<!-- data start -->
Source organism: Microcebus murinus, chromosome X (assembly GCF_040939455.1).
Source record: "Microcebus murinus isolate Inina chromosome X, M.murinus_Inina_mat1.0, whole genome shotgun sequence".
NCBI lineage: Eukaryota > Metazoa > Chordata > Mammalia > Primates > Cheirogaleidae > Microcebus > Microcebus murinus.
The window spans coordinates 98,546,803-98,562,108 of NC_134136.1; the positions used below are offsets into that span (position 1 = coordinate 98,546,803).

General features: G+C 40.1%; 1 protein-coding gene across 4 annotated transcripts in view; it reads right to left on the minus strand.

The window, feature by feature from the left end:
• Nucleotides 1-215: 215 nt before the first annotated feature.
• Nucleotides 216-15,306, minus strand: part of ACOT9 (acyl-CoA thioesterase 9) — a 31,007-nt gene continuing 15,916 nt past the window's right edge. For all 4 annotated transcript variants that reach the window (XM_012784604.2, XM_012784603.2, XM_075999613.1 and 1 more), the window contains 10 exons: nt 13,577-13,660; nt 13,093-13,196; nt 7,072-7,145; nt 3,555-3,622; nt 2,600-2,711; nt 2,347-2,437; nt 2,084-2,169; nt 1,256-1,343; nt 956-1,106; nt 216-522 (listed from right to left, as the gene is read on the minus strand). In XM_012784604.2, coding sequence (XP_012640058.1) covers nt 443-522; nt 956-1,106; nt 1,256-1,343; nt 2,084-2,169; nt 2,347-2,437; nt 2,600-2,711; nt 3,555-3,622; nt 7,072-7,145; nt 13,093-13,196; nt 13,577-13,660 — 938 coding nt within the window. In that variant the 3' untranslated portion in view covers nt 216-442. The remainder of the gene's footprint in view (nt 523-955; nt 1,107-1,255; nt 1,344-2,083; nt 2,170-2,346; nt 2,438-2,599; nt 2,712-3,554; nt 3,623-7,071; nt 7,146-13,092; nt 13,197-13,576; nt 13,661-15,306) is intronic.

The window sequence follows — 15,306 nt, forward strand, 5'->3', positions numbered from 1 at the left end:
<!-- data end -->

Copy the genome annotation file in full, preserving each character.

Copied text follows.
Source organism: Microcebus murinus, chromosome X (assembly GCF_040939455.1).
Source record: "Microcebus murinus isolate Inina chromosome X, M.murinus_Inina_mat1.0, whole genome shotgun sequence".
NCBI lineage: Eukaryota > Metazoa > Chordata > Mammalia > Primates > Cheirogaleidae > Microcebus > Microcebus murinus.
The window spans coordinates 98,546,803-98,562,108 of NC_134136.1; the positions used below are offsets into that span (position 1 = coordinate 98,546,803).

General features: G+C 40.1%; 1 protein-coding gene across 4 annotated transcripts in view; it reads right to left on the minus strand.

The window, feature by feature from the left end:
• Nucleotides 1-215: 215 nt before the first annotated feature.
• Nucleotides 216-15,306, minus strand: part of ACOT9 (acyl-CoA thioesterase 9) — a 31,007-nt gene continuing 15,916 nt past the window's right edge. For all 4 annotated transcript variants that reach the window (XM_012784604.2, XM_012784603.2, XM_075999613.1 and 1 more), the window contains 10 exons: nt 13,577-13,660; nt 13,093-13,196; nt 7,072-7,145; nt 3,555-3,622; nt 2,600-2,711; nt 2,347-2,437; nt 2,084-2,169; nt 1,256-1,343; nt 956-1,106; nt 216-522 (listed from right to left, as the gene is read on the minus strand). In XM_012784604.2, coding sequence (XP_012640058.1) covers nt 443-522; nt 956-1,106; nt 1,256-1,343; nt 2,084-2,169; nt 2,347-2,437; nt 2,600-2,711; nt 3,555-3,622; nt 7,072-7,145; nt 13,093-13,196; nt 13,577-13,660 — 938 coding nt within the window. In that variant the 3' untranslated portion in view covers nt 216-442. The remainder of the gene's footprint in view (nt 523-955; nt 1,107-1,255; nt 1,344-2,083; nt 2,170-2,346; nt 2,438-2,599; nt 2,712-3,554; nt 3,623-7,071; nt 7,146-13,092; nt 13,197-13,576; nt 13,661-15,306) is intronic.

The window sequence follows — 15,306 nt, forward strand, 5'->3', positions numbered from 1 at the left end: